That’s something that many players even lower on the totem pole than Leonard have succeeded at doing in Phoenix the past couple of years following lethargic first halves, but not this time against this team.

“I think that’s going to be our identity,” Booker told Fox Sports Arizona after the game of the team’s defense, noting shots weren’t falling in Denver when they hung around.

“They just played so much harder,” Rivers said after the game of the Suns. “They were so much more committed to what they were doing. In every aspect of the game. I just thought they were better.”

Lou Williams and Montrezl Harrell form an absolutely lethal pick-and-roll duo for the Clippers, and that showed, with 51 combined points. But even then, the Suns made them earn it and Mikal Bridges and Aron Baynes, in particular, did a great job defending them in the first half.

Booker drawing Beverley’s sixth and final foul with 6:01 remaining put the Suns up 14 after a free throw and felt like the, “OK, this might be really happening” moment of the game.

As expected, a Clippers’ response eventually formed, cutting the lead down to six with 91 seconds remaining, but once again, the Suns just kept showing an ability to get a bucket when they needed one.

Even as Los Angeles kept scoring on every trip, Tyler Johnson hit a corner three and Booker followed that with the dagger to seal it.

The production was aplenty beyond Booker.

Saric, who was missing good looks in the first two games despite playing well, finally got some shots to fall. He had a double-double — 15 points, 10 rebounds with three assists and two steals.

Kaminsky appears to be headed towards a career year and becoming a steal of a signing by general manager James Jones on the midlevel exception. Kaminsky had 18 points, eight rebounds and six assists, providing the offensive jolt off the bench that’s necessary without Ayton in the frontcourt.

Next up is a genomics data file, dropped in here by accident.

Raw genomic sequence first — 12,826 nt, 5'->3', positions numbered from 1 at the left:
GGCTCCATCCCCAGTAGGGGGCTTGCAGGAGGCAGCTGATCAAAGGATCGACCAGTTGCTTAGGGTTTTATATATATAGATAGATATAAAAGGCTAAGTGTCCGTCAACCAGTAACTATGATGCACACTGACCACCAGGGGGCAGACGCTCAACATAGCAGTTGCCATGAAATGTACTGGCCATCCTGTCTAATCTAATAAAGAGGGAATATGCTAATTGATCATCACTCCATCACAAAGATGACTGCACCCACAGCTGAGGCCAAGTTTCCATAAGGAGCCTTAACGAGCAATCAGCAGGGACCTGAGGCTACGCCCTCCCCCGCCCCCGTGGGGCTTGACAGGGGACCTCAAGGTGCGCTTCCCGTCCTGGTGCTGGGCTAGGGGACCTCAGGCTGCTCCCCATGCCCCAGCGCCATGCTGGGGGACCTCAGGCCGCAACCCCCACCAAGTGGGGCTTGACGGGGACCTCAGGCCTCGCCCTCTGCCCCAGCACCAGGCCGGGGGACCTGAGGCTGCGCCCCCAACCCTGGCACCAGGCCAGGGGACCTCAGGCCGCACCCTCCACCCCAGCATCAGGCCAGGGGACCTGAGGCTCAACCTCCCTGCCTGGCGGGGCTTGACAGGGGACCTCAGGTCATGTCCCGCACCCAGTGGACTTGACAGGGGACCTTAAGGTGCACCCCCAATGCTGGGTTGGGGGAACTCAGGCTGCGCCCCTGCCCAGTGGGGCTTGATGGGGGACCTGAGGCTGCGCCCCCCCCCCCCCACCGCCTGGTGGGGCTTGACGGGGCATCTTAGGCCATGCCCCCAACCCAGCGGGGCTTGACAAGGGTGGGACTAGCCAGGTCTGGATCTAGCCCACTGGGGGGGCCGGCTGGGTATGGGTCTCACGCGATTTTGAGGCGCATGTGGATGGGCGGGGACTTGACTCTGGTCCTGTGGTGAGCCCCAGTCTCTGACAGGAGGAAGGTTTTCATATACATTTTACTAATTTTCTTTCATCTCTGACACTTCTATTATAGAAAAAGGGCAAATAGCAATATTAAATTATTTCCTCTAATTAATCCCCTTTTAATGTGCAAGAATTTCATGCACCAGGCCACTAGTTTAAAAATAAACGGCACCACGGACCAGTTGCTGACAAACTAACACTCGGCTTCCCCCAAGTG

Kelly Oubre Jr., while defending Leonard most of the game, added 20 points, Baynes chipped in 14 and Tyler Johnson had 10 with four assists.

Carter is worth another mention. His stats will not reflect how every single point (8), rebound (3), assist (6) and steal (3) felt like it came in a crucial moment. Despite his lack of point guard acumen to run the half-court offense, Carter seems to have a knack for making plays, like his entire team.

If anyone has an eye for something really changing on and off the court for the Suns, it’s Booker.

The 22-year-old who is the only holdover that was a part of the 60-loss average the last four seasons said he’s been watching more film of the team and that “we look like a whole different team out there.”

“He’s just tired, of the same old, same old,” Williams of Booker.

As for the team playing together like Booker would also mention, Baynes spoke on how this can happen.

“Living within the system,” Baynes said. “Monty’s got a gameplan for us and it starts on the defensive end for us. Anytime we’re able to stay within that, that’s when we look good and it works for us.

“It’s only early on, but when we have a team buy in like that (and) every guy that steps on the court [knows] what we’re trying to do and we’re trying to live within that, then things look good.”